Create real function from symbolic sum formula

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  • Thread starter Swamp Thing
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  • #1
In this code, I define a function of x as the sum of the first x integers.
Code:
In[7]:= fnSum[x_] := Sum[k, {k, 1, x}]

In[8]:= fnSum[x]

Out[8]= 1/2 x (1 + x)

In[9]:= fnSum[3.5]

Out[9]= 6
I would like now to take the symbolic formula underlying fnSum, and use it with real arguments. How can I assign that formula to a new real function, such that fnSum[3.5] will return the correct non-integer value instead of just 6 ?

Of course, this is just an example -- I would like to know how to do this in general.
 

Answers and Replies

  • #2
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In your function definition use Evaluate on the right hand side
 
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  • #3
Delta2
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Let me see if i understand you. You want the function, if ##x## is integer to return $$\sum_{n=1}^{x}n$$ but if x is real you want it to return $$(\sum_{n=1}^{[x]}n)+x-[x]$$

where the symbols [x] denote the integer part of x.

Did i get this right?
 
  • #5
Delta2
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Ok well if i understand you now, why not define the function as ##\frac{x}{2}(x+1)## in first place instead of the sum definition?
 
  • #6
Because I want to do the same with other sums like x^3, x^5 etc and it would be tedious to type each formula.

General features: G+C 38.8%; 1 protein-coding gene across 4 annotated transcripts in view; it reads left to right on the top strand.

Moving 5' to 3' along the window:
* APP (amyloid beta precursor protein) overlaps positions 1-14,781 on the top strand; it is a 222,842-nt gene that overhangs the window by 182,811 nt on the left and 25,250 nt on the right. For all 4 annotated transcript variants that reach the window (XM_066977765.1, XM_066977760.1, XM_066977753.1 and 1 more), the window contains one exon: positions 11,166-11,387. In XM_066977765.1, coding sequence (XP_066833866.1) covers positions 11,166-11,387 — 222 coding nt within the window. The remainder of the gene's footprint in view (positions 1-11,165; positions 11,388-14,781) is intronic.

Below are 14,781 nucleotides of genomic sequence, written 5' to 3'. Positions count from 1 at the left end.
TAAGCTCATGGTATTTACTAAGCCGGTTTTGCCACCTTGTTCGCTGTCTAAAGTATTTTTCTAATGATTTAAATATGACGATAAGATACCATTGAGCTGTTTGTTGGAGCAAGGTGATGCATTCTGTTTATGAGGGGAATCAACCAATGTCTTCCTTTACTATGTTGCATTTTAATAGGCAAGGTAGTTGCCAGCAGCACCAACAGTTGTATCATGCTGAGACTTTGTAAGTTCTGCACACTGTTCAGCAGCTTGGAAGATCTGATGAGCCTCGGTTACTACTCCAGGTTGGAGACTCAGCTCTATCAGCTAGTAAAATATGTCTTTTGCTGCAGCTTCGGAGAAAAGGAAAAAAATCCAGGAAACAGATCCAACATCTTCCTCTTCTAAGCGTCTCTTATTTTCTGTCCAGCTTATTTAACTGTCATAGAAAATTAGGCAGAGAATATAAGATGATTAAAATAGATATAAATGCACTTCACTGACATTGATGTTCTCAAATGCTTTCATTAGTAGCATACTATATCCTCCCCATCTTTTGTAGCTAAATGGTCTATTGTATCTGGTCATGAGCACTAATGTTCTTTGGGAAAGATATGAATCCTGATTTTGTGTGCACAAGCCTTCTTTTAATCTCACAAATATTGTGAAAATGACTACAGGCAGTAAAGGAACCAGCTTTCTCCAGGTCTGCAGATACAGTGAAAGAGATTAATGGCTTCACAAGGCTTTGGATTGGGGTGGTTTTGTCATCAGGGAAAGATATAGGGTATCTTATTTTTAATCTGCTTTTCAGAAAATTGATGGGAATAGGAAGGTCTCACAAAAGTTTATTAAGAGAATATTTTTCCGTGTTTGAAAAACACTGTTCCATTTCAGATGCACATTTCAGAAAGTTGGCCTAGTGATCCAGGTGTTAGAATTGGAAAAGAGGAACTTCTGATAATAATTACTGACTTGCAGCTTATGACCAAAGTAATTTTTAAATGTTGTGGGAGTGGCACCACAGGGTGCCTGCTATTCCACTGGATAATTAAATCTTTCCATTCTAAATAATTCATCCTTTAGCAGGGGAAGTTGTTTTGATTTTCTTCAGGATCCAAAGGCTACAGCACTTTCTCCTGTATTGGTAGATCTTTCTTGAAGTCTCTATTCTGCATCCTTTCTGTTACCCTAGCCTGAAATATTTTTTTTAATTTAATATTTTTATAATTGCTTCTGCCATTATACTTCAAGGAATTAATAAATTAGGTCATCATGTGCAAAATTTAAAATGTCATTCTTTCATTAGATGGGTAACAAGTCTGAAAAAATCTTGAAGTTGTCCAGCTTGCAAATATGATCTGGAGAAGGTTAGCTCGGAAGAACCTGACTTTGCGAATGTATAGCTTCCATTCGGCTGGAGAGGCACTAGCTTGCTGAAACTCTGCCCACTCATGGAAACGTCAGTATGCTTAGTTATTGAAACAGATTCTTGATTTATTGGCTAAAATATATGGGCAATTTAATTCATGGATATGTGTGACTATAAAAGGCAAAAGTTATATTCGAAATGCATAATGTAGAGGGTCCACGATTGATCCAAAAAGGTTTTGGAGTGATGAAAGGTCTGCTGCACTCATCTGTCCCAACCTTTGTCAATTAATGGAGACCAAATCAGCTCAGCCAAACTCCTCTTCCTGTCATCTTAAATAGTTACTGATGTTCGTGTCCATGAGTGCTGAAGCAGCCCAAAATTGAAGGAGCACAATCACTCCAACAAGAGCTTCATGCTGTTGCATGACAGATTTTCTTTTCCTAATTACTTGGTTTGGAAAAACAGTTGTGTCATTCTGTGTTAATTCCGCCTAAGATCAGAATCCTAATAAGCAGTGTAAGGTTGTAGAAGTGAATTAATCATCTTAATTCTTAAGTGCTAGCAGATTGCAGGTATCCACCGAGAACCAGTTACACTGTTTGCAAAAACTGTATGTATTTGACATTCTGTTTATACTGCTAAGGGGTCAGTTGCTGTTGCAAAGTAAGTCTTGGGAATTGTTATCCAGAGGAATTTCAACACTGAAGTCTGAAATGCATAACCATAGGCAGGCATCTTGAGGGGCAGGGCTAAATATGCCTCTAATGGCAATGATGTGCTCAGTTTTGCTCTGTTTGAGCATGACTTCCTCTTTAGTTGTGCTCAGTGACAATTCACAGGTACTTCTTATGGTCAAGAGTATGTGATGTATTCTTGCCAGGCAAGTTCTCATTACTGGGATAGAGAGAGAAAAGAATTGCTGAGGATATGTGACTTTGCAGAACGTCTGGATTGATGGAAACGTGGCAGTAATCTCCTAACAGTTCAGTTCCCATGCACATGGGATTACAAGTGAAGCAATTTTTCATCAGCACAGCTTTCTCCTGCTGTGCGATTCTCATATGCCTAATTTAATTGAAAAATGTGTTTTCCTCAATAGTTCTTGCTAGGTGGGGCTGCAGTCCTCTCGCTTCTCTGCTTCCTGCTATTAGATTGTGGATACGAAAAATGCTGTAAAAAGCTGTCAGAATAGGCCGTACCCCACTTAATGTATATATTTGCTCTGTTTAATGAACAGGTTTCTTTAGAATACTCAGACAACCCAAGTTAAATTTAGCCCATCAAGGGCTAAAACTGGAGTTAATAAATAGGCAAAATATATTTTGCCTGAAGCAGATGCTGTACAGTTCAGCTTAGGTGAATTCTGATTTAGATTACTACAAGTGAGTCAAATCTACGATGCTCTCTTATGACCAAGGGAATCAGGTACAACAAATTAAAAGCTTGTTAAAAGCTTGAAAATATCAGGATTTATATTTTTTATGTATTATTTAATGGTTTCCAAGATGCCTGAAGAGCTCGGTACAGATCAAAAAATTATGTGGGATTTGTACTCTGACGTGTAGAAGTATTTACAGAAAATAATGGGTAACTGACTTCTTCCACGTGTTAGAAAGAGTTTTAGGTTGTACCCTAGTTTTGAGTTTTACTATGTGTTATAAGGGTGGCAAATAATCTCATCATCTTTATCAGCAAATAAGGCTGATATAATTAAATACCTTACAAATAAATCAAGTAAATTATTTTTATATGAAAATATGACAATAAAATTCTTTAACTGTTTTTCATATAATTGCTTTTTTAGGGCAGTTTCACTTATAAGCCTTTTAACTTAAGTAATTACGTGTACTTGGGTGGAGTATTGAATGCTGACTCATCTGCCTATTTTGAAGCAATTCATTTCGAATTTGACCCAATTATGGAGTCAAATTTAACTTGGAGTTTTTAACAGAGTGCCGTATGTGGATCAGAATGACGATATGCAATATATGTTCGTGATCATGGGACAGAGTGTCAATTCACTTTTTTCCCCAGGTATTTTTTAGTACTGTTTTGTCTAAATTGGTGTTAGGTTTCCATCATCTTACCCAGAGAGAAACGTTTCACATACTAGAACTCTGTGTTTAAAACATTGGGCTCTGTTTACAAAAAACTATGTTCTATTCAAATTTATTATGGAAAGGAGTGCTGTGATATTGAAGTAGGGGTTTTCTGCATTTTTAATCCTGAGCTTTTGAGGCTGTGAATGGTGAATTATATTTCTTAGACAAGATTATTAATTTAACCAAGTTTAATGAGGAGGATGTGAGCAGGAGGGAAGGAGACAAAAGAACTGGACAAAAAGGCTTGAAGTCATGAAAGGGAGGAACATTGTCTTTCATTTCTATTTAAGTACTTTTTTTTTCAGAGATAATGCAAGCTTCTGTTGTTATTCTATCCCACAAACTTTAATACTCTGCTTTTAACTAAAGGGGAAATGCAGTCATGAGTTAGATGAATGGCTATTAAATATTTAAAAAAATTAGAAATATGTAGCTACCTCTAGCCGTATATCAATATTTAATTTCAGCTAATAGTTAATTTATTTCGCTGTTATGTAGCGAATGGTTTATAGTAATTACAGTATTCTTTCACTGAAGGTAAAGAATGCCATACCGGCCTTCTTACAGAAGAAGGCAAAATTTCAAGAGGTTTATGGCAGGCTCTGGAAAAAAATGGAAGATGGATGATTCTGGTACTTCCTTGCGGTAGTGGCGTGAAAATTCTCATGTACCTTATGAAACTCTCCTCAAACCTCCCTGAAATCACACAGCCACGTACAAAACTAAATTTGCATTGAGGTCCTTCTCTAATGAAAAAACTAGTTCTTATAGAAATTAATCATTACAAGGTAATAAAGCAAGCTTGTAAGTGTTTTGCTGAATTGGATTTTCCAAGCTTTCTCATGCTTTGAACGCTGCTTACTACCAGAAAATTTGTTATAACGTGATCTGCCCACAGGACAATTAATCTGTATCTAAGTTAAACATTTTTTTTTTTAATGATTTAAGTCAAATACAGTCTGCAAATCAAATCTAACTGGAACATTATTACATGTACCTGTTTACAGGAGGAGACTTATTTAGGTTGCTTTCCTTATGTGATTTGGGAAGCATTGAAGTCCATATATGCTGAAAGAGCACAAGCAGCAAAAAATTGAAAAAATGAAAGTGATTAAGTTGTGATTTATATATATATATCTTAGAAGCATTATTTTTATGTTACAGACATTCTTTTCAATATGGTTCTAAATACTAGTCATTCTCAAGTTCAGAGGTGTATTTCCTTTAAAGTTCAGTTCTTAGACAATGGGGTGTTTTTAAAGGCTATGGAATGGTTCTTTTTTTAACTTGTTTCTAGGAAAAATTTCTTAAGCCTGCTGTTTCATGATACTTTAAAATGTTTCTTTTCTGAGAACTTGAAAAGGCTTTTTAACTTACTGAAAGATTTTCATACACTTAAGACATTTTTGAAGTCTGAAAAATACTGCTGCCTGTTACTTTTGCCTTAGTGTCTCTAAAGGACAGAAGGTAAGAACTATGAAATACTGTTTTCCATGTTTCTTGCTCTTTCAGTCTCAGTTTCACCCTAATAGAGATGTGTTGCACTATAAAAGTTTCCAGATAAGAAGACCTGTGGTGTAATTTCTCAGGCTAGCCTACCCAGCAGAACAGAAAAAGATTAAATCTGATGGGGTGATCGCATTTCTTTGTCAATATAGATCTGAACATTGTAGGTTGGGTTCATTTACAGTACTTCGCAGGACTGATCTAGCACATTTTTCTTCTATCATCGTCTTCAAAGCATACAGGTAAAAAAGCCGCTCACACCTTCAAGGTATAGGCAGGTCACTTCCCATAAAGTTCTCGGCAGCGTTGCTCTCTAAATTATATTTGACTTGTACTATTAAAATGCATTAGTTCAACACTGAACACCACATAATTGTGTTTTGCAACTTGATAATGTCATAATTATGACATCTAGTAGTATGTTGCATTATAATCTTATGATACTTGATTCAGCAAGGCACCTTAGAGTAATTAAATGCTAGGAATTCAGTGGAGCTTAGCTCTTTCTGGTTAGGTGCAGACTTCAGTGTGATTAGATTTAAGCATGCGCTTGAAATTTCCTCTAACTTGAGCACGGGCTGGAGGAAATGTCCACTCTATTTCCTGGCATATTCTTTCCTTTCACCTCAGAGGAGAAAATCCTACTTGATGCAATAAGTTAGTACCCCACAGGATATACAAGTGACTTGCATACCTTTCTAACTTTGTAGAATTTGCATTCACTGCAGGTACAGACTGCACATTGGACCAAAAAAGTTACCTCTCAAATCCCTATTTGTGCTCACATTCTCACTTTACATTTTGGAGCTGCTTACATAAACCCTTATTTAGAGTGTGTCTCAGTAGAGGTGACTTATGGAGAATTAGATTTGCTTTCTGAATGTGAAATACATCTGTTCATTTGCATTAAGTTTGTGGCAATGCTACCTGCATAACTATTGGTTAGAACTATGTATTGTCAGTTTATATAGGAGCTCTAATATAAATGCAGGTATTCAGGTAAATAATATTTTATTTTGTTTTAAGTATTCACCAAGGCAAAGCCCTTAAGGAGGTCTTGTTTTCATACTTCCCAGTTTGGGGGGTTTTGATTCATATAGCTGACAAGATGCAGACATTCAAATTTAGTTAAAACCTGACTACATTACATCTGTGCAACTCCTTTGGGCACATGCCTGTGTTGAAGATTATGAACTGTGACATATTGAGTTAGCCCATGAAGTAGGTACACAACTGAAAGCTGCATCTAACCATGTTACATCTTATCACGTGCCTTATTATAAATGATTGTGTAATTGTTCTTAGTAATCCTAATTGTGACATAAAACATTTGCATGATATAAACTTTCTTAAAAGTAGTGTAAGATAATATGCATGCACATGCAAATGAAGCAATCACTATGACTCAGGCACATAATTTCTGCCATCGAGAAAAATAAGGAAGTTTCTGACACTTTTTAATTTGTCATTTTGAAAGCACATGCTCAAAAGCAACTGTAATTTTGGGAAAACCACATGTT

Using the Evaluate suggestion, I just do:
fnSum3[x_] = Evaluate[Sum[k*k*k, {k, 1, x}]]

which I might even generalize with a variable power.
 
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  • #7
Delta2
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Ok i see now thanks. Well its good thing that @Dale was very helpful with his suggestion.
 
  • #8
It has taken me over a year to understand the power of Mathematica when it comes to this kind of thing, and now I'm able to ask sensible questions anticipating that neat solutions will exist.
 
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  • #9
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It has taken me over a year to understand the power of Mathematica when it comes to this kind of thing, and now I'm able to ask sensible questions anticipating that neat solutions will exist.
Yes, it is very powerful. I have used it for everything from learning physics to helping my wife design a good patchwork quilt.

Do you understand why using Evaluate had the result that it did?
 
  • #10
Do you understand why using Evaluate had the result that it did?
Not really.

I looked at the Wolfram page on Evaluate, and it says "causes expr to be evaluated even if it appears as the argument of a function whose attributes specify that it should be held unevaluated."

If I type in Attributes[Sum], it includes "HoldFirst" in the list, i.e. the first argument is to be held unevaluated.

But if I define my own function with OR without evaluate, it doesn't list any attributes, e.g. Attributes[MyFunction] is empty.

In any case, it's not clear how deferring evaluation (or not) would affect whether the argument is to be rounded off or not before calculation.
 
  • #11
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Actually, the important part is not Sum, it is := which is SetDelayed. SetDelayed has the attribute HoldAll, so the entire right hand side is unevaluated and gets evaluated fresh each time the left hand side is called.

When Sum is evaluated, if x is a number then it evaluates the Sum numerically, and if x is a symbol it evaluates the Sum symbolically.

So, without Evaluate the Sum is held unevaluated until the left hand side is called and then it is evaluated either way depending on if the argument is numeric or symbolic.

But with Evaluate the Sum is evaluated immediately, while x is still symbolic. This returns the algebraic expression which is then evaluated when the left hand side is called.
 
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